Substances in the mandibular glands mediate queen effects on larval development and colony organization in an annual bumble bee

Maayan Franco, Rosi Fassler, Tzvi S. Goldberg, Hanna Chole, Yogev Herz, S. Hollis Woodard, Dana Reichmann, Guy Bloch*

*Corresponding author for this work

Research output: Contribution to journalArticlepeer-review

Abstract

Social organization is commonly dynamic, with extreme examples in annual social insects, but little is known about the underlying signals and mechanisms. Bumble bee larvae with close contact to a queen do not differentiate into gynes, pupate at an earlier age, and are commonly smaller than siblings that do not contact a queen. We combined detailed observations, proteomics, microRNA transcriptomics, and gland removal surgery to study the regulation of brood development and division of labor in the annual social bumble bee Bombus terrestris. We found that regurgitates fed to larvae by queens and workers differ in their protein and microRNA composition. The proteome of the regurgitate overlaps significantly with that of the mandibular (MG) and hypopharyngeal glands (HPG), suggesting that these exocrine glands are sources of regurgitate proteins. The proteome of the MG and HPG, but not the salivary glands, differs between queens and workers, with caste-specificity preserved for the MG and regurgitate proteomes. Queens subjected to surgical removal of the MG showed normal behavior, brood care, and weight gain, but failed to shorten larval development. These findings suggest that substances in the queen MG are fed to larvae and influence their developmental program. We suggest that when workers emerge and contribute to larval feeding, they dilute the effects of the queen substances, until she can no longer manipulate the development of all larvae. Longer developmental duration may allow female larvae to differentiate into gynes rather than to workers, mediating the colony transition from the ergonomic to the reproductive phase.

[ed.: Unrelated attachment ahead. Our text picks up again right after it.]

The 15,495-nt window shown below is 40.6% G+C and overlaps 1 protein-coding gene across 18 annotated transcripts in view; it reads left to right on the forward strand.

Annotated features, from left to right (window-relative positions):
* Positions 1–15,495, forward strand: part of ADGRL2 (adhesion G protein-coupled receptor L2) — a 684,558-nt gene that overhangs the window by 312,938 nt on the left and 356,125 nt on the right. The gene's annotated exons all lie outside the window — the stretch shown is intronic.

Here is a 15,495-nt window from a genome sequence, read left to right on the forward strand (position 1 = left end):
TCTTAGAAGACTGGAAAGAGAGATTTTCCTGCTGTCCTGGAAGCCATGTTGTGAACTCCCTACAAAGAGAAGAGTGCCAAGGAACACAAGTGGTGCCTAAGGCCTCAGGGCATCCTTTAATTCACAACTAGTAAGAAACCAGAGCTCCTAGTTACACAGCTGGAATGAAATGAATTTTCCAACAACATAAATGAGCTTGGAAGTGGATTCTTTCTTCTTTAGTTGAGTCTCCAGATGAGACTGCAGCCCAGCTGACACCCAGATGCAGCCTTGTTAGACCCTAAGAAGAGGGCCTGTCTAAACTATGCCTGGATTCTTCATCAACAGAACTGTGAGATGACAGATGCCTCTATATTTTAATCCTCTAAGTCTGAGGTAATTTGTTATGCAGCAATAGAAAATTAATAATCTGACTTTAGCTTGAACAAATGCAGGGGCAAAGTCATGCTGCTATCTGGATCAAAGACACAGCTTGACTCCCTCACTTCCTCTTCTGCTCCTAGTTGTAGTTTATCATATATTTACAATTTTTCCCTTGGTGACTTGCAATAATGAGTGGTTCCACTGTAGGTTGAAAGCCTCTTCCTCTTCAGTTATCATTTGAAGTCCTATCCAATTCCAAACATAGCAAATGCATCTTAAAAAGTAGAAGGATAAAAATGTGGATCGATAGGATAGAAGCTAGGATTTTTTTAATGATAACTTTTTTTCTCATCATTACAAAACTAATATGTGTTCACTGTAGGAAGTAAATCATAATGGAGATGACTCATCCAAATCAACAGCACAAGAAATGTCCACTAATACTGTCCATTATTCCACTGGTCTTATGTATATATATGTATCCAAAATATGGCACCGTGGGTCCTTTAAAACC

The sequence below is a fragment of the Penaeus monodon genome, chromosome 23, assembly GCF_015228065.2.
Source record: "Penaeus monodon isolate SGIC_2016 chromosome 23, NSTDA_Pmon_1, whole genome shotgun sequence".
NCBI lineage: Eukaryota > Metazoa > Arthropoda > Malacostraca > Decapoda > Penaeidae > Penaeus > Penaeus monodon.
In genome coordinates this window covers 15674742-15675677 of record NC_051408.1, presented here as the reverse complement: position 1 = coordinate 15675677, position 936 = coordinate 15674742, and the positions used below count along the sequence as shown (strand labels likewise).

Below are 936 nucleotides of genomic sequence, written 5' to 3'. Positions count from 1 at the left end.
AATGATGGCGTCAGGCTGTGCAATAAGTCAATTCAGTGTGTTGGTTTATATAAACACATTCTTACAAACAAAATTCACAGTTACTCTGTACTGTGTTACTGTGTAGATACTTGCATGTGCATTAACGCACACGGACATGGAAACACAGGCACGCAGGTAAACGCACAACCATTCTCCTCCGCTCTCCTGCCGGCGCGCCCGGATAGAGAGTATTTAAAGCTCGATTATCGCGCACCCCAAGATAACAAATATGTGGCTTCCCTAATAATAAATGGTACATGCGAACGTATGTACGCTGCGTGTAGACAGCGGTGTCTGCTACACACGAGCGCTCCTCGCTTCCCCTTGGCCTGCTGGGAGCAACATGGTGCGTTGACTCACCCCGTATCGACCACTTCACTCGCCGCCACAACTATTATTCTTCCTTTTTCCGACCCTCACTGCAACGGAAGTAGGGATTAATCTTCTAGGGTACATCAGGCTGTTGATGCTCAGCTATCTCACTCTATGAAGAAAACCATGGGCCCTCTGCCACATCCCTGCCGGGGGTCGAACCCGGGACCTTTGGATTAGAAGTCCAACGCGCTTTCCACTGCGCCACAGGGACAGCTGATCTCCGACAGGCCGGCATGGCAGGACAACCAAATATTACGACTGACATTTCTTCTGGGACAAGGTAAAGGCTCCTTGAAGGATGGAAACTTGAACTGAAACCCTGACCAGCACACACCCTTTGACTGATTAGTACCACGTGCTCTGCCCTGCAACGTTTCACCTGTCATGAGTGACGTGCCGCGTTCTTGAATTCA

Original languageAmerican English
Article numbere2302071120
JournalProceedings of the National Academy of Sciences of the United States of America
Volume120
Issue number45
DOIs
StatePublished - 2023

Bibliographical note

Publisher Copyright:
Copyright © 2023 the Author(s).

Keywords

  • bumble bee
  • caste differentiation
  • mandibular glands
  • queen substances
  • social evolution

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